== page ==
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Child Mortality In China And Vietnam In A Comparative Perspective

  • Alberto, Gabriele
  • Schettino, Francesco

This paper analyzes China’s and Vietnam’s performance in reducing under-five child mortality in a comparative perspective. Under the market socialist model, both countries achieved very high rates of GDP growth, but income distribution and the provision of key public services deteriorated. As a result, child mortality reduction in China and Vietnam was only partially satisfactory. However, although the former grew faster and is more economically developed, Vietnam’s record in this area was markedly better than China’s. We show that this apparent paradox is due mainly to two reasons. One is related to the relative status of women, which is better in Vietnam than in China. The other stems from the fact that the perverse side-effects of market-oriented reforms (such as worsening income distribution and degradation of essential public services) have reached a more advanced and alarming stage in China than in Vietnam.

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File URL: http://mpra.ub.uni-muenchen.de/3987/1/MPRA_paper_3987.pdf
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Paper provided by University Library of Munich, Germany in its series MPRA Paper with number 3987.

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Date of creation: Jul 2006
Date of revision: Dec 2006
Handle: RePEc:pra:mprapa:3987
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  1. Martin Ravallion, 2005. "A poverty-inequality trade off?," Journal of Economic Inequality, Springer, vol. 3(2), pages 169-181, August.
  2. Ravallion, Martin & Chen, Shaohua, 2007. "China's (uneven) progress against poverty," Journal of Development Economics, Elsevier, vol. 82(1), pages 1-42, January.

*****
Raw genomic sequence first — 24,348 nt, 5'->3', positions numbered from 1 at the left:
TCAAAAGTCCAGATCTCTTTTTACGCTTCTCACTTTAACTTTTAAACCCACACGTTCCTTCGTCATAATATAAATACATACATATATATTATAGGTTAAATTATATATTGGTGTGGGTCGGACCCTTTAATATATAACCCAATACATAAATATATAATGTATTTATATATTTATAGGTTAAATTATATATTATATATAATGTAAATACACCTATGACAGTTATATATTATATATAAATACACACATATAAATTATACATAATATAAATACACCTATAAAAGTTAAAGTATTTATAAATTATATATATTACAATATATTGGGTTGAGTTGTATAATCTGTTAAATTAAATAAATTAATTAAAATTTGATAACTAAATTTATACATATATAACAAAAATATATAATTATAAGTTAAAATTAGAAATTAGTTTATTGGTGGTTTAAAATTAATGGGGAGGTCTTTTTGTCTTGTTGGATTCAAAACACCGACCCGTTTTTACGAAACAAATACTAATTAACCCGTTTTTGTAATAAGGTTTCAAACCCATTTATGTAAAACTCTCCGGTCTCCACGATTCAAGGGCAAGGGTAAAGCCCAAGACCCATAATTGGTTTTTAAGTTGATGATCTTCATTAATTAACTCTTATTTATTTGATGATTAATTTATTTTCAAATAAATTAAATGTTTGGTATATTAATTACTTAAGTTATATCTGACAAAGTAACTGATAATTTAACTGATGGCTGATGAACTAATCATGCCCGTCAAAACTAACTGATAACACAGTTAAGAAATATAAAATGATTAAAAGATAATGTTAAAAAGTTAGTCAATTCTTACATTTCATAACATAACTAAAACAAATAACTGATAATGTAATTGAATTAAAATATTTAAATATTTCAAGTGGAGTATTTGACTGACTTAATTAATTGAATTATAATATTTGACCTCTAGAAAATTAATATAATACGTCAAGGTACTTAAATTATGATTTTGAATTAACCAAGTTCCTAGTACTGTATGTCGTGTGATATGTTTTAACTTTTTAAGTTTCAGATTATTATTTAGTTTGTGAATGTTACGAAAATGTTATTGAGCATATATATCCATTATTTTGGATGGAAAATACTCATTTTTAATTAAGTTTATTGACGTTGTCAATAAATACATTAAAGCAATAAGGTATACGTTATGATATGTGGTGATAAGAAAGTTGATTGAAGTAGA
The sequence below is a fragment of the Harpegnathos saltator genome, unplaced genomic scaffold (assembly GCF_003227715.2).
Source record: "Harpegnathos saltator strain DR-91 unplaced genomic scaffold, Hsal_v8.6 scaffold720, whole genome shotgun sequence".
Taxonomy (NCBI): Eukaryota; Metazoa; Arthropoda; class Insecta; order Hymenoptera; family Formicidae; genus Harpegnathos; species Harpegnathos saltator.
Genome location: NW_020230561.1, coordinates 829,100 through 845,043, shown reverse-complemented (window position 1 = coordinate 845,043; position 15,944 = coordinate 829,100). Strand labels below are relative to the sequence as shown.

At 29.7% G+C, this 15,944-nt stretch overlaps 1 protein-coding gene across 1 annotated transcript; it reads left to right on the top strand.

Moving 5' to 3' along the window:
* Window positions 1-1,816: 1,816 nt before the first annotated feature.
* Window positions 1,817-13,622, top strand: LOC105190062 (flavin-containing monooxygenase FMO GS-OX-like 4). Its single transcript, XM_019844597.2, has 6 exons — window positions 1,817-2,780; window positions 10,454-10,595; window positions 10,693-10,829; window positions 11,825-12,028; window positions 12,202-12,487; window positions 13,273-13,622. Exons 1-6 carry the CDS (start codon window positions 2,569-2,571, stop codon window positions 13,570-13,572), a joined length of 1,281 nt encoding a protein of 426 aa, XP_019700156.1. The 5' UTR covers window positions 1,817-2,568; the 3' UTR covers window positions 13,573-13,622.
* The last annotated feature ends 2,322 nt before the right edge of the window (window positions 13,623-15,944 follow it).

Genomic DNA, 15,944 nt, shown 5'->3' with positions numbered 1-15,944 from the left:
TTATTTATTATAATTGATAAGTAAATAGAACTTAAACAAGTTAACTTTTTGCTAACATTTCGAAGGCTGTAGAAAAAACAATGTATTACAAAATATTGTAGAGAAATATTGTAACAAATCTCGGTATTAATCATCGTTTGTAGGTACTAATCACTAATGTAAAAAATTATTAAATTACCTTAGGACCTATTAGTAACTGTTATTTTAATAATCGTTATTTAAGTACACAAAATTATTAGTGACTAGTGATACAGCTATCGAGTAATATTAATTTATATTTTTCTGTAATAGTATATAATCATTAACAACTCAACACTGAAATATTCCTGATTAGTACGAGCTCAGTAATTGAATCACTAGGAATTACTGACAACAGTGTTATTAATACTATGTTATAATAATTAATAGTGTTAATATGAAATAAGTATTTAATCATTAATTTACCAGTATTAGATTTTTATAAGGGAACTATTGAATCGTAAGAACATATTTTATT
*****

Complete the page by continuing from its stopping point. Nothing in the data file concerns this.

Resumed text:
3. Edward, Peter, 2006. "Examining Inequality: Who Really Benefits from Global Growth?," World Development, Elsevier, vol. 34(10), pages 1667-1695, October.
  4. Dwayne Benjamin & Loren Brandt, 2002. "Agriculture and Income Distribution in Rural Vietnam under Economic Reforms: A Tale of Two Regions," Working Papers benjamin-02-01, University of Toronto, Department of Economics.
  5. Wu, Ximing & Perloff, Jeffrey M, 2004. "China's income distribution over time: reasons for rising inequality," CUDARE Working Paper Series 0977, University of California at Berkeley, Department of Agricultural and Resource Economics and Policy.
  6. Harold Alderman & Jere R. Behrman, 2006. "Reducing the Incidence of Low Birth Weight in Low-Income Countries Has Substantial Economic Benefits," World Bank Research Observer, World Bank Group, vol. 21(1), pages 25-48.
  7. Jeffrey M. Perloff & Ximing Wu, 2004. "China's Income Distribution and Inequality," Econometric Society 2004 North American Summer Meetings 316, Econometric Society.
  8. Mendez, Michelle A. & Popkin, Barry M., 2004. "Globalization, Urbanization and Nutritional Change in the Developing World," eJADE: electronic Journal of Agricultural and Development Economics, Food and Agriculture Organization, Agricultural and Development Economics Division, vol. 1(2).
  9. Lucia Hanmer & Robert Lensink & Howard White, 2003. "Infant and child mortality in developing countries: Analysing the data for Robust determinants," Journal of Development Studies, Taylor & Francis Journals, vol. 40(1), pages 101-118.
  10. Jalan, Jyotsna & Ravallion, Martin, 2001. "Household income dynamics in rural China," Policy Research Working Paper Series 2706, The World Bank.
  11. Dwayne Benjamin & Loren Brandt & John Giles, 2004. "The Evolution of Income Inequality in Rural China," William Davidson Institute Working Papers Series 2004-654, William Davidson Institute at the University of Michigan.
  12. Ravallion, Martin, 2005. "Inequality is bad for the poor," Policy Research Working Paper Series 3677, The World Bank.
  13. Smith, Lisa C. & Haddad, Lawrence James, 2000. "Explaining child malnutrition in developing countries: a cross-country analysis," Research reports 111, International Food Policy Research Institute (IFPRI).
  14. Swinkels, Rob & Turk, Carrie, 2003. "Strategic planning for poverty reduction in Vietnam : progress and challenges for meeting the localized Millennium Development Goals," Policy Research Working Paper Series 2961, The World Bank.
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